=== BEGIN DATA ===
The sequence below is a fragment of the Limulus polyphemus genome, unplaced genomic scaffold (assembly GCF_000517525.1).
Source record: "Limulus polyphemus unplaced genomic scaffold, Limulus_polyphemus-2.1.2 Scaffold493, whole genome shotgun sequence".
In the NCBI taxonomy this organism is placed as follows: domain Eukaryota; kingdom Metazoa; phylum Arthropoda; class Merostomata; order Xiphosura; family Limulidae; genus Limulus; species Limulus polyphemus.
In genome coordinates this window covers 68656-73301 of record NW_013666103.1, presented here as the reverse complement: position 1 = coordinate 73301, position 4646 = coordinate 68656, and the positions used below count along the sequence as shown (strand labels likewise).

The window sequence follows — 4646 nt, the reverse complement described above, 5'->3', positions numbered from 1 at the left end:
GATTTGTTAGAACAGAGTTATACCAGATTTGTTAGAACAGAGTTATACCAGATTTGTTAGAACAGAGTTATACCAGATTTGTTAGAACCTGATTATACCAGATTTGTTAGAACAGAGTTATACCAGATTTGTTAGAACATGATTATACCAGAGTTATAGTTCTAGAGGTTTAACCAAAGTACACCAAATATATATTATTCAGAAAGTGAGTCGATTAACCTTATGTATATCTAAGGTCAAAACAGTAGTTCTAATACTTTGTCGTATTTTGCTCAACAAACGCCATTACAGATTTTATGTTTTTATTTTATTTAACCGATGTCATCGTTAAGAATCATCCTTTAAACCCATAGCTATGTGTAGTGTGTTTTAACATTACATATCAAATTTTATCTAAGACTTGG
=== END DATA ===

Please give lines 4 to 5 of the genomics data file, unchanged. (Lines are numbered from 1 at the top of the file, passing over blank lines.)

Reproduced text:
In genome coordinates this window covers 68656-73301 of record NW_013666103.1, presented here as the reverse complement: position 1 = coordinate 73301, position 4646 = coordinate 68656, and the positions used below count along the sequence as shown (strand labels likewise).

The window sequence follows — 4646 nt, the reverse complement described above, 5'->3', positions numbered from 1 at the left end: